When an individual, such as Oliver Bivins, is deemed a ward of any state of the U.S., he is stripped of his constitutional rights, civil rights and ability or right to enter an attorney/client relationship. As a result, Mr. Bivins was forced to rely upon a court-appointed guardian to do so on his behalf.
“In Oliver’s case, he was still quite aware of what was occurring but was helpless to do anything to change the direction of the guardians or the attorneys they hired,” Mr. Denman said.
It was not until Denman filed a complaint in the U.S. District Court Southern District of Florida West Palm Beach Division against the guardians and their attorneys Brian O’Connell and Ashley Crispin that the devoted son found relief.
The September 2015 Bivins v Rogers lawsuit alleged that Mr. O’Connell and Ms. Crispin in their role as lawyers for Mr. Rogers, while he was acting as guardian for Oliver Sr., owed similar duties to Oliver Sr. and were fully aware that the work they were doing for Mr. Rogers was for the benefit of Oliver Sr. but that Mr. Rogers and his attorney s were negligent and reckless in the exercise of their fiduciary duties to Oliver Sr., resulting in damages.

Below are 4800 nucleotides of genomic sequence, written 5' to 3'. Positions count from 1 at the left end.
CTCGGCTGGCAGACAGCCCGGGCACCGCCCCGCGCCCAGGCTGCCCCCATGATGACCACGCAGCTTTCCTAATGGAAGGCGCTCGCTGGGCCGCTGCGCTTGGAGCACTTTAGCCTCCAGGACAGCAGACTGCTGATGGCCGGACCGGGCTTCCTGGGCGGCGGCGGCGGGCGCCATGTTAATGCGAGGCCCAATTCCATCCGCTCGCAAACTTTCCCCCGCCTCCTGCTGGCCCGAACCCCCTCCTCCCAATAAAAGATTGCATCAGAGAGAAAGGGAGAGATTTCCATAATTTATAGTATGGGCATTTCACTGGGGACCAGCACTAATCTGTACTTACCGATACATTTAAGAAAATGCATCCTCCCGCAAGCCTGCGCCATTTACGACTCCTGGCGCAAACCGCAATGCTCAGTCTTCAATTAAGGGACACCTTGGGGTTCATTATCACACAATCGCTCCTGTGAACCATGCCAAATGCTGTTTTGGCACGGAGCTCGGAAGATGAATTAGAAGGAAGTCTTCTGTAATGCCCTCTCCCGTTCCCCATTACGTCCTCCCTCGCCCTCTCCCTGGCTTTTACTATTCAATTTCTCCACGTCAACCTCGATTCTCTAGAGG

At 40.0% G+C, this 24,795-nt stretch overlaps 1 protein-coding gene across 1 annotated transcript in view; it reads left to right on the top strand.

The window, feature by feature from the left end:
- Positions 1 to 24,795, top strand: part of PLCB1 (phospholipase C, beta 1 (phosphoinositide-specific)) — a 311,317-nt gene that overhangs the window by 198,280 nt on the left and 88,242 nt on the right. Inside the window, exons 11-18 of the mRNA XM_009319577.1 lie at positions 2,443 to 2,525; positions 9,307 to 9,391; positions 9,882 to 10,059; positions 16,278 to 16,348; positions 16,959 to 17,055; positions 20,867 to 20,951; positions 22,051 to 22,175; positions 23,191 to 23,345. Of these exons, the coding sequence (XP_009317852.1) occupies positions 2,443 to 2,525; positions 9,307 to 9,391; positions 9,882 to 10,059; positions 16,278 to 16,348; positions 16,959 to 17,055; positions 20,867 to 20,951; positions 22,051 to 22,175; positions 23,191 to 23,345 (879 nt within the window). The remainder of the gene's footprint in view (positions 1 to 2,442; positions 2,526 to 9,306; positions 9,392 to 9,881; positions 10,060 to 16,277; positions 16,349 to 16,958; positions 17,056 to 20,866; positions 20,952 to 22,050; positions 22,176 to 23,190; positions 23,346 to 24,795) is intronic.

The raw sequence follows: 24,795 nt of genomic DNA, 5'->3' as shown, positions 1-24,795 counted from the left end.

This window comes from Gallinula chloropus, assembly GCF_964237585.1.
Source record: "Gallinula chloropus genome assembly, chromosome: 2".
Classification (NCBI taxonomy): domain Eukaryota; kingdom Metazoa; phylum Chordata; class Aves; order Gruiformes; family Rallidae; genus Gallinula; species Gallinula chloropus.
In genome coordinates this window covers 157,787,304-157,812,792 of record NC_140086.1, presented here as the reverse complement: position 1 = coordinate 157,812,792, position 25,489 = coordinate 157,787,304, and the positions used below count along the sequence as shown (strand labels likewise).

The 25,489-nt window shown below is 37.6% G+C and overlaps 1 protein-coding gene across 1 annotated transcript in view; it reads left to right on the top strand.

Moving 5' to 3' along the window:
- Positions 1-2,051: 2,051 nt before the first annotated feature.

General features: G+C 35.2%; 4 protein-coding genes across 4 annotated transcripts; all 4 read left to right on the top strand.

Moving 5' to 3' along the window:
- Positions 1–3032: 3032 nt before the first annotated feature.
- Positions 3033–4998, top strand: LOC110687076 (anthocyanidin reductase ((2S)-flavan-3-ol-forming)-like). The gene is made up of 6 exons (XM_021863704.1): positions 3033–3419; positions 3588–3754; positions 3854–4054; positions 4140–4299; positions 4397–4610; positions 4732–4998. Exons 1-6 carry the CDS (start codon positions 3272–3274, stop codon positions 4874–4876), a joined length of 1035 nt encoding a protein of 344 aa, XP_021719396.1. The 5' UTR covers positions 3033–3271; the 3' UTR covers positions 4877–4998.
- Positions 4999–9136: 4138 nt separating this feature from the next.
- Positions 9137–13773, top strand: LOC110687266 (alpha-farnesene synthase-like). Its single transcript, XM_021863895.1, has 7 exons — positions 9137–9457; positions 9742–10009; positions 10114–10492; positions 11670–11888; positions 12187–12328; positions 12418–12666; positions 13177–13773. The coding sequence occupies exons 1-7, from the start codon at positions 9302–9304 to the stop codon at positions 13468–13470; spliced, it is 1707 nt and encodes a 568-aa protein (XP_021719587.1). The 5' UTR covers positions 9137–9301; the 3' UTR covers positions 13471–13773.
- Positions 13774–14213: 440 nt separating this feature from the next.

Attorney Brandon J. Hechtman, who was part of the defendant’s legal team, stated in an email that he could not provide PacerMonitor News with specific commentary.
According to court records, defendant’s counsel argued that they were representing the guardian directly as opposed to the ward and therefore should not be held responsible for the condition of Oliver Bivins or his estate because they had no direct attorney-client relationship with the ward.